Release plans are subdivided into iterations which can lead to a segmentation of stories into smaller tasks for which developers accept the responsibility. Tracking the velocity is important, cumulating story points and hours into burndown charts on an iteration or daily basis are helpful tools for prediction. Finally, the author highlights the importance of making the progress visible.
Part 3 – Frequently Discussed Topics
The third part of the book contains much in the tradition of FAQ lists, answers to some very specific questions which might arise while reading the book. It starts by comparing user stories to other forms of requirements like
- IEEE 830 requirements,
- use cases and
and concludes that user stories are different from these while being most similar to use cases and most different from IEEE 830 requirements.
In the subsequent chapter the author summarizes the reasons why user stories are optimal as a requirements technique. He restates some of his arguments written elsewhere in the book and lists cases when user stories might be sub-optimal. Among the arguments brought in favor of user stories are their general comprehensibility, their encouragement of participatory design and their emphasis on verbal communication. Stories are no good fit for large projects with many features since they are rather difficult to track.
Chapter 14 creates a comprehensible list of story smells and how they can be avoided or at least dealt with:
- Insufficient size
- Addition of UI details in an early phase
- Excessive forethought
- Excessive story splitting
- Prioritization problems
- Customer refuses writing and/or prioritizing stories.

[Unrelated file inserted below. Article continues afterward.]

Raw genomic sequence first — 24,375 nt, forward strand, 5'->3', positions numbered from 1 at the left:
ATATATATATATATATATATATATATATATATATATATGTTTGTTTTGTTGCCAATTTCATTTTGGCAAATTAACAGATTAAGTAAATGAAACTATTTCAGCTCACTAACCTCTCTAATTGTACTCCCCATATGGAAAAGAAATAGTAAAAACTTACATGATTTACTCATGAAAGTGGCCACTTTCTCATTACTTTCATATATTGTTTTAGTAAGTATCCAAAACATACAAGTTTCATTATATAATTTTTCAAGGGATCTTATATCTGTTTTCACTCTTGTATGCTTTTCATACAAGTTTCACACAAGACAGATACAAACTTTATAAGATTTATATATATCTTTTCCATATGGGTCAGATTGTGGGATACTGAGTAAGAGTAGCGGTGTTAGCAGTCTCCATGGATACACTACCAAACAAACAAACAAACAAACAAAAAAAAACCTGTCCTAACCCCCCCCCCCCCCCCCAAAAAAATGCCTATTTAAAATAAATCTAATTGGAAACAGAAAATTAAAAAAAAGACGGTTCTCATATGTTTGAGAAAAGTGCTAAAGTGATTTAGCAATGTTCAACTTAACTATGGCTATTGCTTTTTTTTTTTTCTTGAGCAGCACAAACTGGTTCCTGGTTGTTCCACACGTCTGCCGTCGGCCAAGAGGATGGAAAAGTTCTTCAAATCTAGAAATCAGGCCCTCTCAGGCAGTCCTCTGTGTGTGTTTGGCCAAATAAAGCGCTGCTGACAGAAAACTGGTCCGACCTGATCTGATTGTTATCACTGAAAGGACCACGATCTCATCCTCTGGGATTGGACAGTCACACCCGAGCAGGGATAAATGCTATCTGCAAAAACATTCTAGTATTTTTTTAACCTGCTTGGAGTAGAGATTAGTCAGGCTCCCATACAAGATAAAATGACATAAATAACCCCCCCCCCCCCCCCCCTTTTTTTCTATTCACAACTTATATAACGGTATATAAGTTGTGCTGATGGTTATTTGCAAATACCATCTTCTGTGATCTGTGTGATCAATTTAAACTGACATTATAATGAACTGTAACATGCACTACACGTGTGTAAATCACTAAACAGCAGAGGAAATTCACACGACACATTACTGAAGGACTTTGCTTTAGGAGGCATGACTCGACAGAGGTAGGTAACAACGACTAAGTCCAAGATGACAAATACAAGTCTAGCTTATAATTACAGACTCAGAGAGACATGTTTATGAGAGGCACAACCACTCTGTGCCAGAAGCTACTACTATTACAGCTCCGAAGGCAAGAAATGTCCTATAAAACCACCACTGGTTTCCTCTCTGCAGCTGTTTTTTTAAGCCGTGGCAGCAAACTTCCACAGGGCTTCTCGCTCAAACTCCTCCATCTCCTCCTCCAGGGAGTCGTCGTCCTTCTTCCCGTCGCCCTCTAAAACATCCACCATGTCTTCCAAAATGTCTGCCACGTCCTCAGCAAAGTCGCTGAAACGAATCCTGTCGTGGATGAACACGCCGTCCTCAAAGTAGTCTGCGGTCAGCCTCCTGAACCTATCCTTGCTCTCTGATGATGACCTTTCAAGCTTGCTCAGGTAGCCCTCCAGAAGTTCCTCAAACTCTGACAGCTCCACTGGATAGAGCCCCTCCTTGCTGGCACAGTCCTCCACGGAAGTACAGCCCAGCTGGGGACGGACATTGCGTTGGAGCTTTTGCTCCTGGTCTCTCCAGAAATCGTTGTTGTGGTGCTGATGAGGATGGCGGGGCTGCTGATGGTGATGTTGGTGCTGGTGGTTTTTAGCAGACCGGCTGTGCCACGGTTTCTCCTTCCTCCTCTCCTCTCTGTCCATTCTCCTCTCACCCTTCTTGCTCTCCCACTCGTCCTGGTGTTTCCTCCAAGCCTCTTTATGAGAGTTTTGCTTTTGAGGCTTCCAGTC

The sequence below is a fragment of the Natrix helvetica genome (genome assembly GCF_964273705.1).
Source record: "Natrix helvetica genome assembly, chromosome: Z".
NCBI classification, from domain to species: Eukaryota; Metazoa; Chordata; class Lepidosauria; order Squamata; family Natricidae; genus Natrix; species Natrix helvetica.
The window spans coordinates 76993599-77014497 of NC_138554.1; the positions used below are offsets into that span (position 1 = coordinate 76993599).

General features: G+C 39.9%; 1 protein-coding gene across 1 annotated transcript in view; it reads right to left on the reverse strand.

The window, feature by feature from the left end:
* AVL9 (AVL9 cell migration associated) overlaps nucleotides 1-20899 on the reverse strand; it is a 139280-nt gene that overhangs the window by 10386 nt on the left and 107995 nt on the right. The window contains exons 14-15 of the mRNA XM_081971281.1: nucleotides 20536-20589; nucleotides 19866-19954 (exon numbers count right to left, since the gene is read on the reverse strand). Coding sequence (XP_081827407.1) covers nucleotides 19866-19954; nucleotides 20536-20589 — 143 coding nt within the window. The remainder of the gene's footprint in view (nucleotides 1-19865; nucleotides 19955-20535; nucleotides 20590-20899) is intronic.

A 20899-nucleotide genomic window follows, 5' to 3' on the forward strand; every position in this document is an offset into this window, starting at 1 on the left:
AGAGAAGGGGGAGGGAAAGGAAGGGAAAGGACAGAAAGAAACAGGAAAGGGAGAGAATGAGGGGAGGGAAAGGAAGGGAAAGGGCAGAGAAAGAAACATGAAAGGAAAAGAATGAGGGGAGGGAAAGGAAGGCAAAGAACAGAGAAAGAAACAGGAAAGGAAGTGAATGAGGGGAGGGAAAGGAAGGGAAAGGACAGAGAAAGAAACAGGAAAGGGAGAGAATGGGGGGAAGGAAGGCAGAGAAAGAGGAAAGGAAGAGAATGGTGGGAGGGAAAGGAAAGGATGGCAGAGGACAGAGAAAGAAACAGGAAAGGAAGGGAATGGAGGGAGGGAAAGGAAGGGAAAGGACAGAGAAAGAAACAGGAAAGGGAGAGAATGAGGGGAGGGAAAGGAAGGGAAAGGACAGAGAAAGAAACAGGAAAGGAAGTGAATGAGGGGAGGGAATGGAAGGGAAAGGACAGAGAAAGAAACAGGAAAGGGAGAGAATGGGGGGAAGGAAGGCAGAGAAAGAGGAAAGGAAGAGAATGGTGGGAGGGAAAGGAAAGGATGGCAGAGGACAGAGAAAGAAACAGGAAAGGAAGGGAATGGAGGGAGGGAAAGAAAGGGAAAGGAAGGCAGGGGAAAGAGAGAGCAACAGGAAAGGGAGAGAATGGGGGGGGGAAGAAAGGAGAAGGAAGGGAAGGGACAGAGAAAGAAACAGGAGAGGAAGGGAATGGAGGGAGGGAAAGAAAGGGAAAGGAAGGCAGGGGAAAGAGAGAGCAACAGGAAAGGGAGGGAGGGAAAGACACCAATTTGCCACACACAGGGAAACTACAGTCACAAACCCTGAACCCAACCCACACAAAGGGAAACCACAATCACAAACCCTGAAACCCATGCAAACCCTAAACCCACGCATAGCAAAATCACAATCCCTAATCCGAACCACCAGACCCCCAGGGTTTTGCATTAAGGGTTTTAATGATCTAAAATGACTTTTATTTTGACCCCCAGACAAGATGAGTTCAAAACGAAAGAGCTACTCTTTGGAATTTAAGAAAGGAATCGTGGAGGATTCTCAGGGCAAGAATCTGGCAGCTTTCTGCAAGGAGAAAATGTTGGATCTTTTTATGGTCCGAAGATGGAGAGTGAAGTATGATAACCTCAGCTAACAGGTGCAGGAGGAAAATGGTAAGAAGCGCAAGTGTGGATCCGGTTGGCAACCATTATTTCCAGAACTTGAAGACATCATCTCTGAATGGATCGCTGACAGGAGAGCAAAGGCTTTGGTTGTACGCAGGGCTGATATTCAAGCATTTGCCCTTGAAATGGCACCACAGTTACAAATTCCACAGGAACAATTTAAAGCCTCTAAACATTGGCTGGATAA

The subsequent chapter Using Stories with Scrum advocates the usage of user stories as a requirement gathering technique in the Scrum agile process. Based on Schwaber’s and Beedle’s Agile Development with Scrum Cohn summarizes the roles, meetings and processes of Scrum describing how user stories would fit. The chapter concludes with an example from the author’s working experience where such a setting lead to very positive results.
Part 4 – An Example
The fourth and last part (ignoring the appendices) describes in a very comprehensive way how the tenets of the previous chapters can be applied. The processes of customer identification, role modeling, definition of personas, identification and estimation of stories, release and iteration planning and definition of acceptance tests are demonstrated on a fictional project of the fictional South Coast Nautical Supplies company.
What Martin Fowler called “the standard book on writing user stories” is without doubt one of the important reads of the agile movement. Being both comprehensive and comprehensible the book is one of the important lectures for product owners and scrum masters and to a much lesser degree for developers.
Its structure containing very good summaries at the end of each chapter and self-test questions encouraging exercise is clearly designed with the idea of a reference book in mind. Being familiarized with the topic of user stories from hands-on experience you probably won’t get much out of the book though, but as an entry point into the user story topic, the book is very good.
Mike Cohn is one of the most important proponents of the Scrum software development method. He worked at several companies before he created his own consultancy company Mountain Goat Software in 1989. He wrote over ten books on the topics of agile development in general and Scrum in particular.